Scholarship into the Royal Collage of Art – England
Growing up in a poor family played a huge role on my emotional psyche. I was often told I couldn’t ever go to a school like Brown. I don’t believe people told me that out of cruelty, but more out of just how they believed the world was structured. From the start I was an underdog, and my art reflects that.
My life has been built on high wire tensions of disparities between the two vastly different worlds I live between. I live somewhere between illusions of minority success and harsh realities of not having a trust-fund in an elite world. There is always a cognitive dissonance between me and whatever reality I am experiencing in that moment.
Painting is my one refuge and savior from this unstable world. Painting is where I can combine the vastly different worlds and lives I live. In my studio practice, I spend considerable time studying the fragment, or the broken pieces. I am fascinated with deconstruction because I find it to be the essential and often disregarded component of construction.
I think when we examine things once they are taken apart, we learn new things about them and we understand them in a much more complex way than when we just see the perfect assemblage. I believe that the true nature of something lies in its components, or how it is when it’s broken. When you go through a tragedy with someone or you see someone at their most broken, then you know them far better than when you just know the external image they project to the world. I am in love with that type of intimacy, vulnerability, and violence.
I believe my personal experiences are mirrored in this emotional volatility of the broken, the fragmented, and the lost in limbo. I also believe currently in America a similar type of deconstruction is happening on what it means to be an “American”. Our identity and collective history is changing so rapidly, becoming so incredibly muddled, that currently all we see is a landscape of devastation and unassembled messes. Really though, this is the crucial component of construction; of us building our new home. We are evolving so rapidly and our culture is a varied myriad of experiences, colors, and histories that clash in the most enormously beautiful ways. Because of this there is a remarkable emotional volatility in the American landscape of identity right now that is yearning to be expressed.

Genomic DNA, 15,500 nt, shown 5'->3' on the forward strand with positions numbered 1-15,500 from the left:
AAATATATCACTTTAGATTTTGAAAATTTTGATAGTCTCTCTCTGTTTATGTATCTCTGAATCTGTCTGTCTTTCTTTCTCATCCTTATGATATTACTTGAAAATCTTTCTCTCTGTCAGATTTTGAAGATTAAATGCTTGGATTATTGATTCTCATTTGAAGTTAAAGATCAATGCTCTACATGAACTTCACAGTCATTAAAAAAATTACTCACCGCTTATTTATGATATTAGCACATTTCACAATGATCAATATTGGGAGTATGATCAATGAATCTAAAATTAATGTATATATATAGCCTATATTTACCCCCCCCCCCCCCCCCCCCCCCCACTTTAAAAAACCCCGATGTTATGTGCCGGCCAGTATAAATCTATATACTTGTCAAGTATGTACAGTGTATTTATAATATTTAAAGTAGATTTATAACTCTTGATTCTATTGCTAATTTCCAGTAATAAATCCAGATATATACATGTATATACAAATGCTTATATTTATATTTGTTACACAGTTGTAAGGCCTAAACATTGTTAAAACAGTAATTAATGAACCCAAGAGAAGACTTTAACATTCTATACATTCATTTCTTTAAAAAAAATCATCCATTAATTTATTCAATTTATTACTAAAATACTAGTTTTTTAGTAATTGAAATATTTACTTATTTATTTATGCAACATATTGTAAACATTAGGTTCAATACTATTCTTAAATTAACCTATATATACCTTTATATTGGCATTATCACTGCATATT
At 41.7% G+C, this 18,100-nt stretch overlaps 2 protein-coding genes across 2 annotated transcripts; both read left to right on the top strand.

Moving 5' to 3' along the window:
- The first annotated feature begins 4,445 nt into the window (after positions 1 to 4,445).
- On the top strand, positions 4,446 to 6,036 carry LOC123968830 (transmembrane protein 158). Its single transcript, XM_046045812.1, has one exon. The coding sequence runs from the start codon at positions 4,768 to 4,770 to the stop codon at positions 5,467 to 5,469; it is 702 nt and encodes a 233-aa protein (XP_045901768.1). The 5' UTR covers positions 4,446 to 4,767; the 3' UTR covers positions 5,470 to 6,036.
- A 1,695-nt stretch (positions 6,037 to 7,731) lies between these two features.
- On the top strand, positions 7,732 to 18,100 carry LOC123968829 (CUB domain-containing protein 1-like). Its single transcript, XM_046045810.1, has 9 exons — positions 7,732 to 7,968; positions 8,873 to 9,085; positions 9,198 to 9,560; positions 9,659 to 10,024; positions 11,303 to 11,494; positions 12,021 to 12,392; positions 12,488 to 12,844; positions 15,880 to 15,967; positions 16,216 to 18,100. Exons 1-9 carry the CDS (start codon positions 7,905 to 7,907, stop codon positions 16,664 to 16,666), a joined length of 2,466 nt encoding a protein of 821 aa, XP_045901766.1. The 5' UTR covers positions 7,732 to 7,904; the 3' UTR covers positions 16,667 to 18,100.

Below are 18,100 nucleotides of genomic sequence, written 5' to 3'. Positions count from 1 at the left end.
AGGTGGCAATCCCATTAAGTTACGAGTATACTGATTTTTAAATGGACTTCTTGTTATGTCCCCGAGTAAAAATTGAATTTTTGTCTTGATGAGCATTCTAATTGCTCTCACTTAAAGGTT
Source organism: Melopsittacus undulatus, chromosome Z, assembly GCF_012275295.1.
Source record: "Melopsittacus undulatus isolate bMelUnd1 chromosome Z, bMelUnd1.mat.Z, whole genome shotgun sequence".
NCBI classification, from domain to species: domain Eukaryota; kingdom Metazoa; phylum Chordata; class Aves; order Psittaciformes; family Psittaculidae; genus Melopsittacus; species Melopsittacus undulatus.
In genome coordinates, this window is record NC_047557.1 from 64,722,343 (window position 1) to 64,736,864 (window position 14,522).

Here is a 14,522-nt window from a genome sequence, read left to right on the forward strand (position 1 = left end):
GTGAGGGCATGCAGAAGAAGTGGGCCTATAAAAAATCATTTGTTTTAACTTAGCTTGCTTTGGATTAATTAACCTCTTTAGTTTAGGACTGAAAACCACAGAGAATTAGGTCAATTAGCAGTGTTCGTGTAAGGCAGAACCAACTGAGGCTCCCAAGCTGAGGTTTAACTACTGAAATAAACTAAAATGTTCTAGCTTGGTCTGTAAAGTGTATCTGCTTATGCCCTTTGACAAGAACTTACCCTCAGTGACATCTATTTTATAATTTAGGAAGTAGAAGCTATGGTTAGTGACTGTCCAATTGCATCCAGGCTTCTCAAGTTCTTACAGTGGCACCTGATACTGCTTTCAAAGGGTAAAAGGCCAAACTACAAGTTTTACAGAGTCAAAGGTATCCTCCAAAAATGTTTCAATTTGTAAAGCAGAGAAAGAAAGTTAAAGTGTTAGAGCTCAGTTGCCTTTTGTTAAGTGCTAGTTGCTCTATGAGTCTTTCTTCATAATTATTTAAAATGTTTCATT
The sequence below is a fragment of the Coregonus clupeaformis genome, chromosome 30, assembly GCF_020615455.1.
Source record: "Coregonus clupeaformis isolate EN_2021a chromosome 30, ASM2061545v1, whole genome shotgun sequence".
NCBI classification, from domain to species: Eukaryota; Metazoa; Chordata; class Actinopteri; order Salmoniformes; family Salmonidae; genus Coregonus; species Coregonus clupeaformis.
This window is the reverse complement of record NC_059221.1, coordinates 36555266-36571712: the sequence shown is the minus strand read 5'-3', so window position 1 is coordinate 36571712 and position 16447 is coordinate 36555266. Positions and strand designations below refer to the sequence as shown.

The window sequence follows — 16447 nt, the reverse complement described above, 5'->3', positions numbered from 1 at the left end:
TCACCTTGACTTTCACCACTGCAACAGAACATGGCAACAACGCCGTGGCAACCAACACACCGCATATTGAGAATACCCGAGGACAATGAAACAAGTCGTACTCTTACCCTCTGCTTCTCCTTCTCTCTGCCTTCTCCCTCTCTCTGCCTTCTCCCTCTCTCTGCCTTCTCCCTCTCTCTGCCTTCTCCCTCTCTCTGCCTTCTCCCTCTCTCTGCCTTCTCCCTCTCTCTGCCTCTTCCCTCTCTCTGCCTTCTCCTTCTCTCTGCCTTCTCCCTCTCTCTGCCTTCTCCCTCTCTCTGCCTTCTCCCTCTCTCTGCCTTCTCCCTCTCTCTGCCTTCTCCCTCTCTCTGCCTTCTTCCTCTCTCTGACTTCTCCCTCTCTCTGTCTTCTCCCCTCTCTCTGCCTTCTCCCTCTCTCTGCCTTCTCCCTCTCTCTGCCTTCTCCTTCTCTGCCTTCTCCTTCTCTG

I am interested in the history of our image, the depiction and representation of being categorized and documented, how documentation in the modern world alienates or aligns us; or does both simultaneously. I believe we are all displaced and that new America dialogue deserves to be shared with other cultures. As I continue merging digital paintings with hand paintings, my works are taking on complicated “lineages”. A single painting could be digitalized, edited, reprinted, and repainted hundreds of times. Over time I produce many varied and different works that can all be traced back to the first painting. By replicating and deconstructing our messy experiences in what it means to be “American”, what can we learn about who we are?
At the Royal College I want to investigate this identity crisis further and see how they align or disalign with the current contemporary visage of the U.K. I want my work to further clash, not just against itself and it’s diverging identities, but now against a new cultural environment. What happens when an artist like me, making the work I do, comes to the U.K.? I am dying to see that disassemblage compose itself on the canvas.
After coming so close to achieve the practically unachievable UK Fulbright (that has a 2% acceptance rate) only to be cut in the final round, I had entirely given up on attending the Royal College. It feels amazing to now be granted this opportunity by your organization. The story itself truly highlights how my world is made up of huge disparities and inevitably, incredible moments and opportunities like this. Thank you so much.
THE INTI RAYMI FUND PROVIDED A $25,000 EDUCATIONAL SCHOLARSHIP FOR:
Post-Doctorate Study in Printmaking at the Royal College of Art in England for:
Doraelia Ruiz, USA, Printmaking
As a Inti Raymi grant recipient I plan to work with the distinguished faculty at the Royal College of Art in the Printmaking Department in a unique program called the “Post Experience Programme”. The Royal College PEP program is a unique type of Post Doctorate but for the arts. At the Royal College I am allowed the freedom to undergo an investigative project using a medium outside my typical repertoire. For this project I am branching outside my focus as a painter and investigating the realm of printmaking. For my project I want to merge the world of digital printmaking and lithograph series, with the traditional world of painting.
During the three-month full-time stay at the Royal College, I will work closely with distinguished faculty such as Head of Printmaking Jo Stockam, and graduate students in creating a discourse about my current work and dialoguing with students from around the world about their work. My study there will end with a show organized by the Royal College showcasing the work I’ve pursued in my tenure there.
Currently, in the art world there is a massive divide between the US Art world and that of Europe. Less than a hundred years ago, it was thought that to be an artist you had to move to Europe but with the shift that followed WWII when many artists were pushed out of their war-torn homes and were forced to find refuge in the US, the current landscape for the arts found its new home here in America.
It was not too long after the artists relocated here that so did the art gallerists, managers, collectors, and the like. Currently we have a flourishing art market and art collection that can rival any country in the world. Truly right now we have created a Renaissance in America for the arts.